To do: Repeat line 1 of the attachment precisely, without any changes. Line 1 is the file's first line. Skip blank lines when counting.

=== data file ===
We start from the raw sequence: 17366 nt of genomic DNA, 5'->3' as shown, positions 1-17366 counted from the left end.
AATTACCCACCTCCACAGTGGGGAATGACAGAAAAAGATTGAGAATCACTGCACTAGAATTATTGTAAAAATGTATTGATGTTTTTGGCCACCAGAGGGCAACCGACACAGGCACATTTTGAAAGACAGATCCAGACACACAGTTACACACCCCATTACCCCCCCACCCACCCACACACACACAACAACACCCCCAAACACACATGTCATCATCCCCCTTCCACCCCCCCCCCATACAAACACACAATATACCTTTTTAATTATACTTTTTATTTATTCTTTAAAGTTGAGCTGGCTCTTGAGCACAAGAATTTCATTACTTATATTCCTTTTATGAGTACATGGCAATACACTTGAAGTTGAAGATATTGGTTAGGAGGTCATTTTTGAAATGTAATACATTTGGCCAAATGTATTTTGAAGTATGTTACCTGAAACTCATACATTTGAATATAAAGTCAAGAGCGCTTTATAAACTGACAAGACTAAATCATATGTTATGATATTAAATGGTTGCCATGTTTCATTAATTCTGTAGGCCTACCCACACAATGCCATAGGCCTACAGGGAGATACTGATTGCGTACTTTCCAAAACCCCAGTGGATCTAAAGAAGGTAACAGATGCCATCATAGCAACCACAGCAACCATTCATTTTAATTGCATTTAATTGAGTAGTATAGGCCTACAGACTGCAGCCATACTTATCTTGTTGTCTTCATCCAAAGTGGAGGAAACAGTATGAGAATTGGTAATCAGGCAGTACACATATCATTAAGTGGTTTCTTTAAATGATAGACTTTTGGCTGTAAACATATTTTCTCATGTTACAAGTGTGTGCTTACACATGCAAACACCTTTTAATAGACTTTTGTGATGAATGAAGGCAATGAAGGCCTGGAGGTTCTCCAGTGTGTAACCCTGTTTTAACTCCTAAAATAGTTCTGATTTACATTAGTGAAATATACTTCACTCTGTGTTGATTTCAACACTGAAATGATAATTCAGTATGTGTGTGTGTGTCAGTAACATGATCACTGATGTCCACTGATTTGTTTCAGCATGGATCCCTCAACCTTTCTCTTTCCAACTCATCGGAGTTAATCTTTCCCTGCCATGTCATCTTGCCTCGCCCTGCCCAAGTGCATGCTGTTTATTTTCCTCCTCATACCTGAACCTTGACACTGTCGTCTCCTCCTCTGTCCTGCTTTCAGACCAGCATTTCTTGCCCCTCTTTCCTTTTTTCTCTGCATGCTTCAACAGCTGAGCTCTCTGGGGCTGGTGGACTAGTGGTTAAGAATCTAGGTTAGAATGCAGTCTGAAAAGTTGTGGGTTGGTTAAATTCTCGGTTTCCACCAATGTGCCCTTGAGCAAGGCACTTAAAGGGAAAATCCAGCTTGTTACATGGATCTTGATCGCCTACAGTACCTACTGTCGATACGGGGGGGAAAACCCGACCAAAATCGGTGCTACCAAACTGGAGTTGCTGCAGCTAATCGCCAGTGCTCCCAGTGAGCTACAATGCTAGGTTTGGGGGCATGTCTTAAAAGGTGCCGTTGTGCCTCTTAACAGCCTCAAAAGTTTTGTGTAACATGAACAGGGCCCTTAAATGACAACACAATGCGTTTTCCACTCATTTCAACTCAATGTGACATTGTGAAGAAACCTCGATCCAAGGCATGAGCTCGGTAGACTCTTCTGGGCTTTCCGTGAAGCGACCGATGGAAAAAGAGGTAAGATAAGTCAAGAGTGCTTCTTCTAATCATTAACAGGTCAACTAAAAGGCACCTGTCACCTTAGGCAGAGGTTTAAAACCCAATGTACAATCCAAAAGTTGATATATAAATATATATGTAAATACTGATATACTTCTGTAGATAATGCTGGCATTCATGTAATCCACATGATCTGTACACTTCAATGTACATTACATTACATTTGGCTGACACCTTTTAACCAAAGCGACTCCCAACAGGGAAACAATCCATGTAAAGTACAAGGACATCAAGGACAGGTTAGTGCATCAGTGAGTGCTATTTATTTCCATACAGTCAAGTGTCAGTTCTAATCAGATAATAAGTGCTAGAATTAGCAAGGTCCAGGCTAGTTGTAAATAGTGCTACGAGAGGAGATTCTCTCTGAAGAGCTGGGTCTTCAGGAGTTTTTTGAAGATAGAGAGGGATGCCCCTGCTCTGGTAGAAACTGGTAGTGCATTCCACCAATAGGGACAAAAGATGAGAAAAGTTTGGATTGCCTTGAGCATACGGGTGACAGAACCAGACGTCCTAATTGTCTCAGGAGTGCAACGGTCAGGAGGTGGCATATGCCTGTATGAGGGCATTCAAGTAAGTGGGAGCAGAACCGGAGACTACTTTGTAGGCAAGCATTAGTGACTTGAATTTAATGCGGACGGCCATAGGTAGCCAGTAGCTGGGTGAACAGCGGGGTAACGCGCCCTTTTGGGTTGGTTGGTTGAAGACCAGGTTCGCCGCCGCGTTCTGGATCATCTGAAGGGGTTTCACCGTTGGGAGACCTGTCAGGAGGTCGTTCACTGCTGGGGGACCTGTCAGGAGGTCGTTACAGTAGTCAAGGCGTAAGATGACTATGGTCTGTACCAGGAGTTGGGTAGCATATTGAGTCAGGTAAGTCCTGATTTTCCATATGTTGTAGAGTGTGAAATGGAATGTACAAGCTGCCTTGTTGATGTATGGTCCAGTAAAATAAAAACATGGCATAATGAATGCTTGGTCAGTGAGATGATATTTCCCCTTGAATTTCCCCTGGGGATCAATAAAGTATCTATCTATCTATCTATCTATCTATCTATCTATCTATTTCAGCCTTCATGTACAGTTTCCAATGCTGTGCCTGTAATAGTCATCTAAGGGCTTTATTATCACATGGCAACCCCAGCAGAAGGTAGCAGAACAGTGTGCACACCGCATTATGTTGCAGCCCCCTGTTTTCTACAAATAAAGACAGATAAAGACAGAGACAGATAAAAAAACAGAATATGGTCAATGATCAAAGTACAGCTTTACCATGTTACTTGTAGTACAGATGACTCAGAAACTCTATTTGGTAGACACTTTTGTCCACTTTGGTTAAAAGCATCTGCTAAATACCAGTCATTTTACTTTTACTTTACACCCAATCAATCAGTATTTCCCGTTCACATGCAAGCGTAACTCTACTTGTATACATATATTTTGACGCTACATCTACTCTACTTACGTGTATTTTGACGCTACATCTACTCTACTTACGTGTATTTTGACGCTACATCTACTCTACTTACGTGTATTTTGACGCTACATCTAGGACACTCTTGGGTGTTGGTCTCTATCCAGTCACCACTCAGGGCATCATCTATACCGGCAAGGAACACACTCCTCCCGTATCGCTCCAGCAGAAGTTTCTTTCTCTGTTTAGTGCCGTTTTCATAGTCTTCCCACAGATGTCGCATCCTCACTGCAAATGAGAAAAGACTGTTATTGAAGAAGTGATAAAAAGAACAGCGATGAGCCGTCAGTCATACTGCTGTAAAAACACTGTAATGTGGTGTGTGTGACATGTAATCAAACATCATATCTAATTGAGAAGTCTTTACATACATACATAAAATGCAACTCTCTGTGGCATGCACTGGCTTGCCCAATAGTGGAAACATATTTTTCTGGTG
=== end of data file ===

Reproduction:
We start from the raw sequence: 17366 nt of genomic DNA, 5'->3' as shown, positions 1-17366 counted from the left end.